The church’s rectors in these years came from a host of backgrounds. When he arrived in 1948, the Rev. John Alfred Furrer had just spent nearly twenty-four years as rector of the larger St. John’s Episcopal Church in Bangor. Born in London, Furrer had been a banker before studying for the ministry. He was 68 when he moved to Belfast and served until his death in 1952. The rector from 1960 to 1963 was the Rev. Sheldon Flory, who arrived at the age of 33. A poet, he later served as a chaplain at Brown University.
Many parishioners remember the Rev. R. Truman Fudge, who served as rector from 1974 to 1995 and who stressed inclusivity and instituted the prayer that precedes Holy Communion at St. Margaret’s. His successor, the Rev. Kent W. Tarpley, emphasized the Easter Vigil and included some services that explained the liturgy’s history.
Liturgy and styles of worship were often in flux. Communicants responded with a range of opinions about revisions to the Book of Common Prayer – first in 1928 and again in 1979. Even moving the altar so that the priest faced the congregation was an issue in the early 1970s.
Part III: Eight-year-old Ted Curtis had a friend who led him to St. Margaret’s.
A Belfast boy, Curtis was baptized in the present church sometime around 1932. He has participated in the congregation ever since – some 83 years. That most likely makes him the longest-serving communicant.
After service in Europe during World War II, Curtis returned to Belfast. He married Joyce, a fellow student from Crosby High School, and she joined the congregation, too. Ted and Joyce had five children, and today four generations of the Curtis family are part of St. Margaret’s.
As St. Margaret’s celebrates the centennial of its first worship in the building at Court and Elm, Ted and Joyce Curtis and their family are among hundreds of communicants, musicians, sextons, summer residents, Vestry members, and visitors who have contributed in countless ways to the life of this small church.
In the post-World War II years, the rector still celebrated Holy Communion while standing with his back to the congregation and preached from an imposing oak pulpit. Only men served on the Vestry and only boys served as acolytes.
As rector (1974-1995), the Rev. R. Truman Fudge challenged the old idea that the chancel belonged to the clergy while the nave was for the laity. The altar was moved away from the chancel wall (after considerable debate), and now the celebrant faced the congregation.
Fudge also avoided preaching from the big pulpit, and eventually it wound up in parishioner Wayne Kraeger’s wood shop, where Kraeger fashioned it into an oak music stand and built pews for the choir that are part of the church today.
In these years, Delice Pickering became the first woman to serve on the Vestry, Lytle Eaton served as Vestry clerk, and girls began participating in worship as acolytes.
The Rev. Kent W. Tarpley, rector from 1997 to 2008, nurtured a sense of history and the powerful connections of Christian liturgy with the past. The Rev. Martha G. Kirkpatrick, rector from 2009 to 2014, was a former state environmental protection commissioner who stressed Christian awareness of – and stewardship for – the environment.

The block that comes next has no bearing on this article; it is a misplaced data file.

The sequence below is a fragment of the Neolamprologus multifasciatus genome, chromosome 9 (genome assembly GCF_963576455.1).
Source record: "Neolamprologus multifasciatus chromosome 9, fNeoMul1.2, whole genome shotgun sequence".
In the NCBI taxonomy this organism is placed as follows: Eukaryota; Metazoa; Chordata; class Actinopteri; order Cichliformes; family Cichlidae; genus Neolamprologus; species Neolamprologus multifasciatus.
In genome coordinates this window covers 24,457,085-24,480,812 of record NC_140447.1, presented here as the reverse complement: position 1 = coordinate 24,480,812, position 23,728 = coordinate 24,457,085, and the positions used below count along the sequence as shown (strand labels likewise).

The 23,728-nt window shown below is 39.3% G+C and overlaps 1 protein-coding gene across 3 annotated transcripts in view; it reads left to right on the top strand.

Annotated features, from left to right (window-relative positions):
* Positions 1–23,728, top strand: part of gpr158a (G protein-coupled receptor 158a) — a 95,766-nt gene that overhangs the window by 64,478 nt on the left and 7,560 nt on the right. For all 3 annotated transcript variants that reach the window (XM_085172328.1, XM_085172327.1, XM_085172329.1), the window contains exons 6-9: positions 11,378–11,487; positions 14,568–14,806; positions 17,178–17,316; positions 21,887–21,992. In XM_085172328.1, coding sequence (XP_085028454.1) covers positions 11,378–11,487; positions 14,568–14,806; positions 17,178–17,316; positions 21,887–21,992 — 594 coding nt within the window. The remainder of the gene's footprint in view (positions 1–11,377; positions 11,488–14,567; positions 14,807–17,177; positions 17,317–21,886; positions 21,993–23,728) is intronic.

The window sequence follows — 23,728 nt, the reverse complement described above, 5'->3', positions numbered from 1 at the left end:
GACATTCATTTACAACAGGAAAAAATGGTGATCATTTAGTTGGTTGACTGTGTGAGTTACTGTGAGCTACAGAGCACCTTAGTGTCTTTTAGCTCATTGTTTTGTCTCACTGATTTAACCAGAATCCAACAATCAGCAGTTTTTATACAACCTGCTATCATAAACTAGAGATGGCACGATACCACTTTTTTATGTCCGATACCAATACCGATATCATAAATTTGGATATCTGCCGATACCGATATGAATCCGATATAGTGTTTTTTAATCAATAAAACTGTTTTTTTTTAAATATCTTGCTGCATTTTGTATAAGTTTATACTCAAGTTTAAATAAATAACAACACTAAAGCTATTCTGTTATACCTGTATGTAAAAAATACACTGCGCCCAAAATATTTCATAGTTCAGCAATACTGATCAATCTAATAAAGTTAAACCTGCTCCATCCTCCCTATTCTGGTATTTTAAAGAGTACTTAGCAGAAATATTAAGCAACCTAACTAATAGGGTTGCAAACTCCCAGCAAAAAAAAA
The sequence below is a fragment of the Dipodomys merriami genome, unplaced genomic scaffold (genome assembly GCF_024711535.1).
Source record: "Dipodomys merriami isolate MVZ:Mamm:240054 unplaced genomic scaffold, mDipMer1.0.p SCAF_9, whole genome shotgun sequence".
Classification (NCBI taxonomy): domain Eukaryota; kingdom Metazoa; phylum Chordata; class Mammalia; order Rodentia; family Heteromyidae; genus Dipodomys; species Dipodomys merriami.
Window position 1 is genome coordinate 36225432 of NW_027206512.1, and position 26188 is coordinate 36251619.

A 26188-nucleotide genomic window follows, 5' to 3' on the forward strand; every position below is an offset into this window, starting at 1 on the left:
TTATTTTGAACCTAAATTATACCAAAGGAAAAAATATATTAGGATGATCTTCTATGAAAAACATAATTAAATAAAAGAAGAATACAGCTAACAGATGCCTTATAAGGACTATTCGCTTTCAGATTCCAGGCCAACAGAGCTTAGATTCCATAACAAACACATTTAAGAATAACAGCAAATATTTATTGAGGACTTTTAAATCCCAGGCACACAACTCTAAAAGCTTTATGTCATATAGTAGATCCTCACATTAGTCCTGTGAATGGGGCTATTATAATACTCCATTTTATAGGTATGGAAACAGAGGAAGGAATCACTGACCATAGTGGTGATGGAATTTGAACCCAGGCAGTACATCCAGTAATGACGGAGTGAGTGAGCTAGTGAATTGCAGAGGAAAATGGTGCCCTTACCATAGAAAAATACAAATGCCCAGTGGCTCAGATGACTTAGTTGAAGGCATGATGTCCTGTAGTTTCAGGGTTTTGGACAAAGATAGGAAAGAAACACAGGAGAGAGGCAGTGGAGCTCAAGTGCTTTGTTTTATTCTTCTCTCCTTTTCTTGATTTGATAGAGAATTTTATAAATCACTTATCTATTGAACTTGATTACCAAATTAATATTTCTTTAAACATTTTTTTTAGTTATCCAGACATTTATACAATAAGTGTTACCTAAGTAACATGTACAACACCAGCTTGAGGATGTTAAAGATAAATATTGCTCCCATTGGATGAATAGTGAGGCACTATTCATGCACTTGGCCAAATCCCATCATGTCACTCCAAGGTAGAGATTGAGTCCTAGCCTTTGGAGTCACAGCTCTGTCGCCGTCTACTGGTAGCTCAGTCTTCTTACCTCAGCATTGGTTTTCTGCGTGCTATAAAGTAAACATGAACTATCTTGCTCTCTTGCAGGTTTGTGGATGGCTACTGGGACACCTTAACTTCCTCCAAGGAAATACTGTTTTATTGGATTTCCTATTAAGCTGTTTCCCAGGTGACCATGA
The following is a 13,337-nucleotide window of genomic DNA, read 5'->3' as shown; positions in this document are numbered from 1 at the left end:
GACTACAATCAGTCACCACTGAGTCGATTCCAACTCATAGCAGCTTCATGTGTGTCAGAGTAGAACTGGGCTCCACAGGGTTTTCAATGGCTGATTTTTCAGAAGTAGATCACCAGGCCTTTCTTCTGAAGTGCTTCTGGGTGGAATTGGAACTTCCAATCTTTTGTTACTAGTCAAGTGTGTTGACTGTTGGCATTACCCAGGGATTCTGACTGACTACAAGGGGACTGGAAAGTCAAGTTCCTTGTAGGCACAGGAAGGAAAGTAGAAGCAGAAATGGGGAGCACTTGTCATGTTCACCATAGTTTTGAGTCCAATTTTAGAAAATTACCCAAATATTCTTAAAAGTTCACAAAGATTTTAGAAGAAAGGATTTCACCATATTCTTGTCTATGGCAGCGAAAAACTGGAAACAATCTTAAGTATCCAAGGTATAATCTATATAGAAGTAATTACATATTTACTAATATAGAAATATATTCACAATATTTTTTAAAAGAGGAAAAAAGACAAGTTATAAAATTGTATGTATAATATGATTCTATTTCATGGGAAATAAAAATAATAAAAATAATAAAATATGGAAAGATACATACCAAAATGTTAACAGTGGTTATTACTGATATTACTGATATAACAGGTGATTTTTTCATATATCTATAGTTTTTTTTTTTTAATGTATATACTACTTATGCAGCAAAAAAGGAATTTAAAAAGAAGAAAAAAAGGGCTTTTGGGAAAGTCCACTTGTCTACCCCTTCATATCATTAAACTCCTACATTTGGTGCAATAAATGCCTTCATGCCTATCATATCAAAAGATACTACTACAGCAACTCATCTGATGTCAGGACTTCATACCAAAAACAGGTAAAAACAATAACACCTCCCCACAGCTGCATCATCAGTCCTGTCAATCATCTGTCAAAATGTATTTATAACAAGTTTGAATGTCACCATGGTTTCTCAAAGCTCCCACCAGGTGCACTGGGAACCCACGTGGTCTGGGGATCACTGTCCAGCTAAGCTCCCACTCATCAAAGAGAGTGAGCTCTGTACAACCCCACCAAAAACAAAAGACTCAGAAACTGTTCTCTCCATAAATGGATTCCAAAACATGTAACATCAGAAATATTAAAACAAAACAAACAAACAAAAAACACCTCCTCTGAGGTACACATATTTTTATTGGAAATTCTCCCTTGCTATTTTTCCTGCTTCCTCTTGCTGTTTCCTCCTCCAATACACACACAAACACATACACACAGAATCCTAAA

In 2007, the church finished an extensive expansion of its Parish House.
In recent decades, much of the work of St. Margaret’s has taken place beyond its century-old sanctuary. In recent years, parishioners have worked closely with a Belfast-area food cupboard, the Maine Coastal Re-entry Center, which assists incarcerated men nearing release, and the Game Loft, a teen program in Belfast. St. Margaret’s members offer tutoring to kids in area schools, and the Parish House is used for AA meetings and a restorative justice program.
Since 2012, Tom Duplessie has served as deacon-in-residence, serving at the altar and in the community. In October 2015, the congregation will celebrate the ministry of its new rector, the Rev. Christopher J. Szarke.
In 2015, after a century in their home on the corner of Court and Elm streets, the people of St. Margaret’s are, as the church’s website explains, “a vibrant faith community of individuals from here and away, year-round and summer residents, cradle Episcopalians and people who grew up in the other faith traditions and Christian denominations, questioners, and seekers. … We come from a spectrum of political beliefs and are united in our commitment to the Body of Christ.”
Scott Joplin sent ragtime rhythms bouncing through the pews of St. Margaret’s, though some thought it looked a lot like Linn Johnson tickling the keys. Kirsten Burkholder sang, and you were down by the river with the haunting “Suzanne.” Flautists Paige Taylor and Diana Brookes Brown cast joyful notes that were magical and “Wunderbar,” while Peter Clain sang Stephen Sondheim’s reassuring “No One is Alone.”
And was that Robert Frost – or Baird Whitlock – delivering his intended Inaugural poem for John F. Kennedy in January 1961? A coed barbershop quartet from “The Music Man,” the Andrews Sisters reunited under the apple tree, Charlotte Herbold channeling Mary Oliver and “Wild Geese” . . . Check, all present. So, too, the merry minstrel of Christian faith, the Rev. John Ineson, with us “on loan from Mother Earth.”
This was Maggie’s Revue, celebrating St. Margaret’s Centennial in music and poetry. Its joyful spirit overflowed the evening of the Summer Solstice with the choir’s concluding offering of “You Raise Me Up.” But MC Juliet Baker, whose commentary knit the decades into a sparkling whole, wasn’t quite done. With all participants gathered center “stage,” everyone joined in an encore “Happy Birthday” to St. Margaret’s. Afterwards there was ice cream served on the lawn.